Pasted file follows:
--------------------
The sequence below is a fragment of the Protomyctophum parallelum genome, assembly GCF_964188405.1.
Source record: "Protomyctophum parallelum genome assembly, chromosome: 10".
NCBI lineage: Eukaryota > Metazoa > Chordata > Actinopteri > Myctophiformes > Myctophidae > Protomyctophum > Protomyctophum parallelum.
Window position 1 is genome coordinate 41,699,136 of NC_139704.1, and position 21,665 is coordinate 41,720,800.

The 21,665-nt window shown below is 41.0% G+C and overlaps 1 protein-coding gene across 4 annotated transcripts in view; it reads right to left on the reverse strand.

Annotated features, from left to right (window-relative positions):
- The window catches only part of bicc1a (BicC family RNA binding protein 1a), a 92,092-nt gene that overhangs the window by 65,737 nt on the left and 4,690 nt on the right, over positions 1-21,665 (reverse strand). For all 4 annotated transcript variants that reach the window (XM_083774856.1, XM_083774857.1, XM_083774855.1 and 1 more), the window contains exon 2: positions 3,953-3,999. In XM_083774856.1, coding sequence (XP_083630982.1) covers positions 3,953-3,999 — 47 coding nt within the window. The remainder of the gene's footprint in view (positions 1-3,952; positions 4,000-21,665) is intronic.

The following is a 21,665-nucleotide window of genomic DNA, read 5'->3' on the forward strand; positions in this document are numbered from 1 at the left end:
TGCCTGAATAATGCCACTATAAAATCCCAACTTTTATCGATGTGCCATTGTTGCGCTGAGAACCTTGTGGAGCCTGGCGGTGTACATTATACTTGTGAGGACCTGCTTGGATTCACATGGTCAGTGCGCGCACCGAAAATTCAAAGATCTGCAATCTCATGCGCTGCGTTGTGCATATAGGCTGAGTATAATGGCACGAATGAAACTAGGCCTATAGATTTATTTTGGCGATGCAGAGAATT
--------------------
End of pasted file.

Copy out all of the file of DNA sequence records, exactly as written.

The sequence below is a fragment of the Protomyctophum parallelum genome, assembly GCF_964188405.1.
Source record: "Protomyctophum parallelum genome assembly, chromosome: 10".
NCBI lineage: Eukaryota > Metazoa > Chordata > Actinopteri > Myctophiformes > Myctophidae > Protomyctophum > Protomyctophum parallelum.
Window position 1 is genome coordinate 41,699,136 of NC_139704.1, and position 21,665 is coordinate 41,720,800.

The 21,665-nt window shown below is 41.0% G+C and overlaps 1 protein-coding gene across 4 annotated transcripts in view; it reads right to left on the reverse strand.

Annotated features, from left to right (window-relative positions):
- The window catches only part of bicc1a (BicC family RNA binding protein 1a), a 92,092-nt gene that overhangs the window by 65,737 nt on the left and 4,690 nt on the right, over positions 1-21,665 (reverse strand). For all 4 annotated transcript variants that reach the window (XM_083774856.1, XM_083774857.1, XM_083774855.1 and 1 more), the window contains exon 2: positions 3,953-3,999. In XM_083774856.1, coding sequence (XP_083630982.1) covers positions 3,953-3,999 — 47 coding nt within the window. The remainder of the gene's footprint in view (positions 1-3,952; positions 4,000-21,665) is intronic.

The following is a 21,665-nucleotide window of genomic DNA, read 5'->3' on the forward strand; positions in this document are numbered from 1 at the left end:
TGCCTGAATAATGCCACTATAAAATCCCAACTTTTATCGATGTGCCATTGTTGCGCTGAGAACCTTGTGGAGCCTGGCGGTGTACATTATACTTGTGAGGACCTGCTTGGATTCACATGGTCAGTGCGCGCACCGAAAATTCAAAGATCTGCAATCTCATGCGCTGCGTTGTGCATATAGGCTGAGTATAATGGCACGAATGAAACTAGGCCTATAGATTTATTTTGGCGATGCAGAGAATT